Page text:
McCain Has Redefined the Economy as About Energy
The reality of high gas prices and the successful advertising blitz of the McCain team has helped redefine the nature and relevance of the economy in voters' minds and in media discussion.
In making sense of the complexity of the economy, public focus has been shifted from housing, health care, and jobs to a singular fixation on energy, specifically gas prices. Given McCain's position on drilling, it's an interpretative shift that heavily favors his candidacy. Here's how The Politico described the GOP strategy with a noteworthy quote from the pollster Peter Brown:
"I think they have a real opportunity," said Peter Brown, assistant director of the Quinnipiac University Polling Institute. "What they're trying to do is redefine the economic issue as energy. The Republicans' biggest problem in this election is that they are viewed as less able to fix the economy. When the economy is defined as job loss, mortgage foreclosures, high health care costs, that's Democratic territory. Obama wants to play on that field.
"McCain wants to define it as being about energy, because his being in favor of drilling is on the right side of the numbers," said Brown.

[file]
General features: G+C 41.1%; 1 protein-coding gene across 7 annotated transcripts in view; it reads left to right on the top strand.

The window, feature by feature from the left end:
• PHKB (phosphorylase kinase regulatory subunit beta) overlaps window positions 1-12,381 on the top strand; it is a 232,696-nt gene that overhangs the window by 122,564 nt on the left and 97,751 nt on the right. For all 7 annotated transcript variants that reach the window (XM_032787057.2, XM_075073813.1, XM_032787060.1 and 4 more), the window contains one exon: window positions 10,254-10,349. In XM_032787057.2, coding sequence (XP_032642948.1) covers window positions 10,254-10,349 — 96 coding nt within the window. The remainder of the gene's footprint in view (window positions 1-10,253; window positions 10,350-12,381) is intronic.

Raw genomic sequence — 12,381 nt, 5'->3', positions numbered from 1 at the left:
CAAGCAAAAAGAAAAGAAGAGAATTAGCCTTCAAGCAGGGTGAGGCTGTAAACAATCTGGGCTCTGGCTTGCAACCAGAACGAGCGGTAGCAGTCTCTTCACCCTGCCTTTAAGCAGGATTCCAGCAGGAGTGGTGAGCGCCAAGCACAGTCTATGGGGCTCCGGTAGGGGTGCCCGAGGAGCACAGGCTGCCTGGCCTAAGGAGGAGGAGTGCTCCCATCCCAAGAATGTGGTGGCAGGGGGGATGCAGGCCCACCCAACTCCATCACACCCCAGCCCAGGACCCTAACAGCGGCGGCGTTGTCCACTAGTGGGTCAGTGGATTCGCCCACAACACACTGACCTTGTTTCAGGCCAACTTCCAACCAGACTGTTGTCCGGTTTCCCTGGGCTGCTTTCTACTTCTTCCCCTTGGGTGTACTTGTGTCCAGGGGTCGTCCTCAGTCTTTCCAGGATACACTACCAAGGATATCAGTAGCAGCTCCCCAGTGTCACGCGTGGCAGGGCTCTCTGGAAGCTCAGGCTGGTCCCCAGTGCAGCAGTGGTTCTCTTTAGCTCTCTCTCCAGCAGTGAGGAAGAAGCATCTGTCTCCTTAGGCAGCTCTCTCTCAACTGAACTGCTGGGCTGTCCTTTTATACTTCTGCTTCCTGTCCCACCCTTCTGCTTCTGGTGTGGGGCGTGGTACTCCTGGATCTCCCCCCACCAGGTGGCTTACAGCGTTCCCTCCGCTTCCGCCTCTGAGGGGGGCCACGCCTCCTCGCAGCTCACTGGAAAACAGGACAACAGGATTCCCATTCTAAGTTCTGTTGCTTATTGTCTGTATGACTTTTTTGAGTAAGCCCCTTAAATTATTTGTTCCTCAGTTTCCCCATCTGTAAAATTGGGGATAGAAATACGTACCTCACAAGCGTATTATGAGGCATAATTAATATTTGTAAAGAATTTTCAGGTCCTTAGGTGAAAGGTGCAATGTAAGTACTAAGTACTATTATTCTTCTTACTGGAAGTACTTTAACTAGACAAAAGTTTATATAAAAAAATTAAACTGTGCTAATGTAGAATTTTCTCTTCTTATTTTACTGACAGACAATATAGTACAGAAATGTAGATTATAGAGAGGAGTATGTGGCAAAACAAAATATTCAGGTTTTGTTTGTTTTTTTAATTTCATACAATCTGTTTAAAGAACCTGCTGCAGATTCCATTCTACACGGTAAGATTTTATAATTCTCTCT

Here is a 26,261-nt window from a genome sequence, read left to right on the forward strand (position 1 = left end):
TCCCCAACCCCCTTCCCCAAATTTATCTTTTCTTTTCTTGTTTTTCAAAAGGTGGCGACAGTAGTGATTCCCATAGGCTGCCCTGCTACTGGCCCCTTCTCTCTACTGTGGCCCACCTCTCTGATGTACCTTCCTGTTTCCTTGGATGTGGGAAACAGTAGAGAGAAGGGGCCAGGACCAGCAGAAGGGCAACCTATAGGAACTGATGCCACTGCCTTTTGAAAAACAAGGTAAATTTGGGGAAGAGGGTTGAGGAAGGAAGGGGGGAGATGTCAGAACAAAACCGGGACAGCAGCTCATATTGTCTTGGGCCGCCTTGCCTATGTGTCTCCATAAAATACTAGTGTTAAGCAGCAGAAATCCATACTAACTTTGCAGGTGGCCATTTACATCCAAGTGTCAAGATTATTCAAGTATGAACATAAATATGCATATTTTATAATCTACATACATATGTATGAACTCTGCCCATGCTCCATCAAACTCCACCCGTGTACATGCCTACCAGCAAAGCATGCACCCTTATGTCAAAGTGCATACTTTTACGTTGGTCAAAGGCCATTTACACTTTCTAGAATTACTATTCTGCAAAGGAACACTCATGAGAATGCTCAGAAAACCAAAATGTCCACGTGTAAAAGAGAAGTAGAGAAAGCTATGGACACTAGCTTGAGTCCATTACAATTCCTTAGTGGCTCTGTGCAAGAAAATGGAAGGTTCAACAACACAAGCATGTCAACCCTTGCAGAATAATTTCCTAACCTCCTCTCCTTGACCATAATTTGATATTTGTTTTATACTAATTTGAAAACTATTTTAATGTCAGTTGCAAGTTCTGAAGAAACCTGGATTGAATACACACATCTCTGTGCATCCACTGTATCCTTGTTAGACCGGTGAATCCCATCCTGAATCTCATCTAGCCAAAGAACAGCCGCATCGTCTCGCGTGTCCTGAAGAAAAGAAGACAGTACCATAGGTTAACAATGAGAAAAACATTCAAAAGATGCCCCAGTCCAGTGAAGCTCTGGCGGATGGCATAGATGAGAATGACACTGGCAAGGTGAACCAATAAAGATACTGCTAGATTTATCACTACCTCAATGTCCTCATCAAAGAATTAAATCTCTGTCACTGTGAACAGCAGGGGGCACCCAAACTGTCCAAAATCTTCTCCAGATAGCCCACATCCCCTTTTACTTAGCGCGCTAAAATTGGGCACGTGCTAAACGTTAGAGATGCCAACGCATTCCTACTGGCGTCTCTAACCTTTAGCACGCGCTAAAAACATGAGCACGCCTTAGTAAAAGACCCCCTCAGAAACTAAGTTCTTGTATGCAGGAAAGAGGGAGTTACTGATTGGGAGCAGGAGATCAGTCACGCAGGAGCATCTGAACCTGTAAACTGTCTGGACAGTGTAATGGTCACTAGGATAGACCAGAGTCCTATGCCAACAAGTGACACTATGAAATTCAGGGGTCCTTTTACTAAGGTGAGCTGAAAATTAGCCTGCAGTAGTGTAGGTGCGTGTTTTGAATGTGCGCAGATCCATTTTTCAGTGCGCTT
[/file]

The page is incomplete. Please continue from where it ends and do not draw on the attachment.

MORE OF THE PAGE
Quinnipiac's most recent polling in Florida, Ohio and Pennsylvania did indeed show wide margins favoring offshore drilling, as well as narrowing leads for Obama, Brown said.
"Anything that shows that the Republicans are for drilling because they think it will lower gas prices, and the Democrats are against it, is probably good for Republicans," he said.
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Big tech is making its opening moves into the health care scene, but its focus on tech-savvy millennials may miss the mark.
- Companies like Apple, Amazon, and Google have been busy investing in health care companies, developing new apps, and hiring health professionals for new business ventures.
- Their current focus appears to be on tech-savvy millennials, but the bulk of health care expenditures goes to the elderly.
- Big tech should look to integrating its most promising health care devise, the smartphone, more thoroughly into health care.
A new study, led by psychologist Jean Twenge, points to the screen as the problem.
- In a new study, adolescents and young adults are experiencing increased rates of depression and suicide attempts.
- The data cover the years 2005–2017, tracking perfectly with the introduction of the iPhone and widespread dissemination of smartphones.
- Interestingly, the highest increase in depressive incidents was among individuals in the top income bracket.
Here's why universal basic income will hurt the 99%, and make the 1% even richer.
- Universal basic income is a band-aid solution that will not solve wealth inequality, says Rushkoff.
- Funneling money to the 99% perpetuates their roles as consumers, pumping money straight back up to the 1% at the top of the pyramid.
- Rushkoff suggests universal basic assets instead, so that the people at the bottom of the pyramid can own some means of production and participate in the profits of mega-rich companies.
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